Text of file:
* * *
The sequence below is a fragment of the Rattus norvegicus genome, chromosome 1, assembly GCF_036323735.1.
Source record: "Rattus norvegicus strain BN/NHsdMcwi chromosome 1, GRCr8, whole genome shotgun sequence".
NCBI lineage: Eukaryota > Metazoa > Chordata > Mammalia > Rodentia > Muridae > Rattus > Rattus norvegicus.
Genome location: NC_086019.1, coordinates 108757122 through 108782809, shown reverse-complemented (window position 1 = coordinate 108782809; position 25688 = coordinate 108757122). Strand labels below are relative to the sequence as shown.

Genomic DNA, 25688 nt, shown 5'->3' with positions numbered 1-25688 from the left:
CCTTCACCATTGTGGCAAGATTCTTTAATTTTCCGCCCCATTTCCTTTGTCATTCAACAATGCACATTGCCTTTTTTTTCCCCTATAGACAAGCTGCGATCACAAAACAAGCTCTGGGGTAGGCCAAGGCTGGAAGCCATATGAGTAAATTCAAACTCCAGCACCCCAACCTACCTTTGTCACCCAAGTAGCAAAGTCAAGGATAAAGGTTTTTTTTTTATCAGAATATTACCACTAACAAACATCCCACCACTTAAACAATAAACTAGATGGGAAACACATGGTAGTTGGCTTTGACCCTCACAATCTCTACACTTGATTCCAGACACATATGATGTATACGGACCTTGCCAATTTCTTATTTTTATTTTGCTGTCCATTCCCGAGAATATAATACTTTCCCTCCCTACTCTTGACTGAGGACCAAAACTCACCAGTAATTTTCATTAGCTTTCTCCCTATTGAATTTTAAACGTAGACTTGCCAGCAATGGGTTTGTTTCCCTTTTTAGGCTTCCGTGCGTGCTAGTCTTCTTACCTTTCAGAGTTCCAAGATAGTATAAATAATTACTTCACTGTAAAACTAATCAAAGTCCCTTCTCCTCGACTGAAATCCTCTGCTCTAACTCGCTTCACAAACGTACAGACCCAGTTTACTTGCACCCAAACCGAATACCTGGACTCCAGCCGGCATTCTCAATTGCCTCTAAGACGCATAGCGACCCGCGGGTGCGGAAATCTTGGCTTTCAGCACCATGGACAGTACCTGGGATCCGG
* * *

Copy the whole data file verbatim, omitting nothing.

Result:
The sequence below is a fragment of the Rattus norvegicus genome, chromosome 1, assembly GCF_036323735.1.
Source record: "Rattus norvegicus strain BN/NHsdMcwi chromosome 1, GRCr8, whole genome shotgun sequence".
NCBI lineage: Eukaryota > Metazoa > Chordata > Mammalia > Rodentia > Muridae > Rattus > Rattus norvegicus.
Genome location: NC_086019.1, coordinates 108757122 through 108782809, shown reverse-complemented (window position 1 = coordinate 108782809; position 25688 = coordinate 108757122). Strand labels below are relative to the sequence as shown.

Genomic DNA, 25688 nt, shown 5'->3' with positions numbered 1-25688 from the left:
CCTTCACCATTGTGGCAAGATTCTTTAATTTTCCGCCCCATTTCCTTTGTCATTCAACAATGCACATTGCCTTTTTTTTCCCCTATAGACAAGCTGCGATCACAAAACAAGCTCTGGGGTAGGCCAAGGCTGGAAGCCATATGAGTAAATTCAAACTCCAGCACCCCAACCTACCTTTGTCACCCAAGTAGCAAAGTCAAGGATAAAGGTTTTTTTTTTATCAGAATATTACCACTAACAAACATCCCACCACTTAAACAATAAACTAGATGGGAAACACATGGTAGTTGGCTTTGACCCTCACAATCTCTACACTTGATTCCAGACACATATGATGTATACGGACCTTGCCAATTTCTTATTTTTATTTTGCTGTCCATTCCCGAGAATATAATACTTTCCCTCCCTACTCTTGACTGAGGACCAAAACTCACCAGTAATTTTCATTAGCTTTCTCCCTATTGAATTTTAAACGTAGACTTGCCAGCAATGGGTTTGTTTCCCTTTTTAGGCTTCCGTGCGTGCTAGTCTTCTTACCTTTCAGAGTTCCAAGATAGTATAAATAATTACTTCACTGTAAAACTAATCAAAGTCCCTTCTCCTCGACTGAAATCCTCTGCTCTAACTCGCTTCACAAACGTACAGACCCAGTTTACTTGCACCCAAACCGAATACCTGGACTCCAGCCGGCATTCTCAATTGCCTCTAAGACGCATAGCGACCCGCGGGTGCGGAAATCTTGGCTTTCAGCACCATGGACAGTACCTGGGATCCGG